Unknown miscreants vandalised the statue of Mahatma Gandhi outside the Indian embassy in Washington DC with graffiti and spray paint, prompting the mission to register a complaint with the local law enforcement agencies.
The vandalism took place during nationwide protests against the custodial killing of George Floyd in Minneapolis on May 25. The incident is reported to have taken place on the night of June 2, officials said.
The Indian embassy has informed the state department and registered a complaint with local law enforcement agencies, which are now conducting an investigation into the incident.
On Wednesday, a team of officials from the Metropolitan Police in consultation with the diplomatic security service and National Park Police visited the site and conducting inquiries.
US ambassador to India Ken Juster on Thursday apologised for the desecration .
“So sorry to see the desecration of the Gandhi statue in Wash, DC. Please accept our sincere apologies. Appalled as well by the horrific death of George Floyd & the awful violence & vandalism. We stand against prejudice & discrimination of any type. We will recover & be better,” Juster tweeted.
Several protests in the US against police brutality against African-Americans have turned violent. In some cases, the violent protests have damaged some of the most prestigious and sacred American monuments.
In Washington, protesters this week burnt a historic church and damaged historic places like the national monument and Lincoln Memorial.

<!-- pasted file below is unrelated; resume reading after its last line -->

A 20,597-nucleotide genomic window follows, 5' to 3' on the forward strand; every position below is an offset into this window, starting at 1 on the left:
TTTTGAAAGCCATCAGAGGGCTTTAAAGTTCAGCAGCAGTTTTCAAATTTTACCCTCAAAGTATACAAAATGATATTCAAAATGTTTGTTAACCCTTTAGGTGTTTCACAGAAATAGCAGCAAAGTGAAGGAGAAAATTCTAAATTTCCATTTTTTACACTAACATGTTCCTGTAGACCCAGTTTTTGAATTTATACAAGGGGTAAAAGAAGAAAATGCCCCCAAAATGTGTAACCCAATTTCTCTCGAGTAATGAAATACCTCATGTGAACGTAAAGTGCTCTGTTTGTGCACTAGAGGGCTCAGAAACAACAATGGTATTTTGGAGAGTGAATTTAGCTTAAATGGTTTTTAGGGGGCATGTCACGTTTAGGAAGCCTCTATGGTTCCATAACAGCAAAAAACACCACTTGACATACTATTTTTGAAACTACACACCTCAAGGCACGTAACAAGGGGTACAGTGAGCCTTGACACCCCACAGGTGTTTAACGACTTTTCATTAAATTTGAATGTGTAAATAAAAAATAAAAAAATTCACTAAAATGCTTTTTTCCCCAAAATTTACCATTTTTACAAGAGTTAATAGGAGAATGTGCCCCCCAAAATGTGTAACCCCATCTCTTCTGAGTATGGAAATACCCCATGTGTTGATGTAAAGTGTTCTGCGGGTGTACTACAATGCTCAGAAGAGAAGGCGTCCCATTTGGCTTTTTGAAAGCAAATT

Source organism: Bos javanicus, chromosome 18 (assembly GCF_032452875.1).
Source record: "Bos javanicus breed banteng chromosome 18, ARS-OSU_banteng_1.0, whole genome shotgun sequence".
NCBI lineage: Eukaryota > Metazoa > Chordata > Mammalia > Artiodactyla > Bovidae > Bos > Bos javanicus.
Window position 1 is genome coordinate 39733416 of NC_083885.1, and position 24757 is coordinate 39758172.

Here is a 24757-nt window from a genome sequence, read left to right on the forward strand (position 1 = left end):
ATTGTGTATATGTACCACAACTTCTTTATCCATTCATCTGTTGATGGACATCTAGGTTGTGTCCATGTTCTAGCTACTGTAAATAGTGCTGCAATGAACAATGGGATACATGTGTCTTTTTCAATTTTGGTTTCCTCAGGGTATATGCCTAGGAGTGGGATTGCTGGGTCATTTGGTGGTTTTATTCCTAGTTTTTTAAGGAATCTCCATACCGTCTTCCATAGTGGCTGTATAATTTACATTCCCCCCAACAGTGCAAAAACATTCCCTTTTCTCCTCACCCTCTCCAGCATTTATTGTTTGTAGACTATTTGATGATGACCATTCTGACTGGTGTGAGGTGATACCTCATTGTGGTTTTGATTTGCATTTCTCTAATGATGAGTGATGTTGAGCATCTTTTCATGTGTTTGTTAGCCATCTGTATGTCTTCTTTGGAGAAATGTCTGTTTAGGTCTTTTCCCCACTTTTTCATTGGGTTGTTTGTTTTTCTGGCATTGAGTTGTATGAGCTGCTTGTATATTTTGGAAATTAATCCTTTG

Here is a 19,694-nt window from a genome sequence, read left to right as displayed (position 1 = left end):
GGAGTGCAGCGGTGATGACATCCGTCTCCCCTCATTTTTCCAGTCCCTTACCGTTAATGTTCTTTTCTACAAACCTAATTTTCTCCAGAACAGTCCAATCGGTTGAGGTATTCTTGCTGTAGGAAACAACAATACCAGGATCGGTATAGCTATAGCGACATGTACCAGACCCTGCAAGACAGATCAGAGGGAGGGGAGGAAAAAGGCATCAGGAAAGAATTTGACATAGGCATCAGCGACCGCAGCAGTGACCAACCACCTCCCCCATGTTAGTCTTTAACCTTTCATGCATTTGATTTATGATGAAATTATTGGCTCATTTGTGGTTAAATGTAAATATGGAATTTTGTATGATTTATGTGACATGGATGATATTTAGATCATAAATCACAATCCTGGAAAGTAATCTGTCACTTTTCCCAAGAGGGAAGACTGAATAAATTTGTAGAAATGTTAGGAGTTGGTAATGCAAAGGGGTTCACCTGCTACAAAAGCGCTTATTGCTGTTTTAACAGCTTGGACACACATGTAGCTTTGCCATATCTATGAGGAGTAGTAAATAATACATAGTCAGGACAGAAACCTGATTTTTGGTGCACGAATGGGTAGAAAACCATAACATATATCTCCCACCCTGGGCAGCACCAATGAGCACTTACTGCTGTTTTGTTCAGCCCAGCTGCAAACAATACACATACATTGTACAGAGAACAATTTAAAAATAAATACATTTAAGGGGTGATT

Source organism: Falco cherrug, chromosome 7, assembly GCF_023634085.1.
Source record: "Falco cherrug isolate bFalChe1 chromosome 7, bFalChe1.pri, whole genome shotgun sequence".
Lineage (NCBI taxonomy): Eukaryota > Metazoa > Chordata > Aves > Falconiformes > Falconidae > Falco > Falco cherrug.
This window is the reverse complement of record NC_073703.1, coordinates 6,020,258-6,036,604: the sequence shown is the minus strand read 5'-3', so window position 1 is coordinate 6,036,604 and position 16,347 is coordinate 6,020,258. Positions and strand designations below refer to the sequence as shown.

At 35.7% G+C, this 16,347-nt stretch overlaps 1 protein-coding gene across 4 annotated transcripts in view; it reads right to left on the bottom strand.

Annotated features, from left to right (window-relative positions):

One of the few statues of a foreign leader on a federal land in Washington, Gandhi’s statue was dedicated by former Prime Minister Atal Bihari Vajpayee in the presence of the then US President Bill Clinton on September 16, 2000, during his state visit to the US.
In October 1998, the US Congress had authorised the government of India to establish and maintain a memorial “to honour Mahatma Gandhi on Federal land in the District of Columbia”.
According to the Indian embassy website, Gandhi’s statue is cast in bronze and it is 8 feet high.
It shows Gandhi in stride as a leader and a man of action evoking memories of his 1930 protest march against the salt-tax, and the many padyatras he undertook throughout the length and breadth of the Indian sub-continent.
The statue, the design of which was created by Gautam Pal, is a gift from the Indian Council for Cultural Relations . The pedestal for the statue is a block of new Imperial Red also known as Ruby Red. It originally weighed 25 tonnes.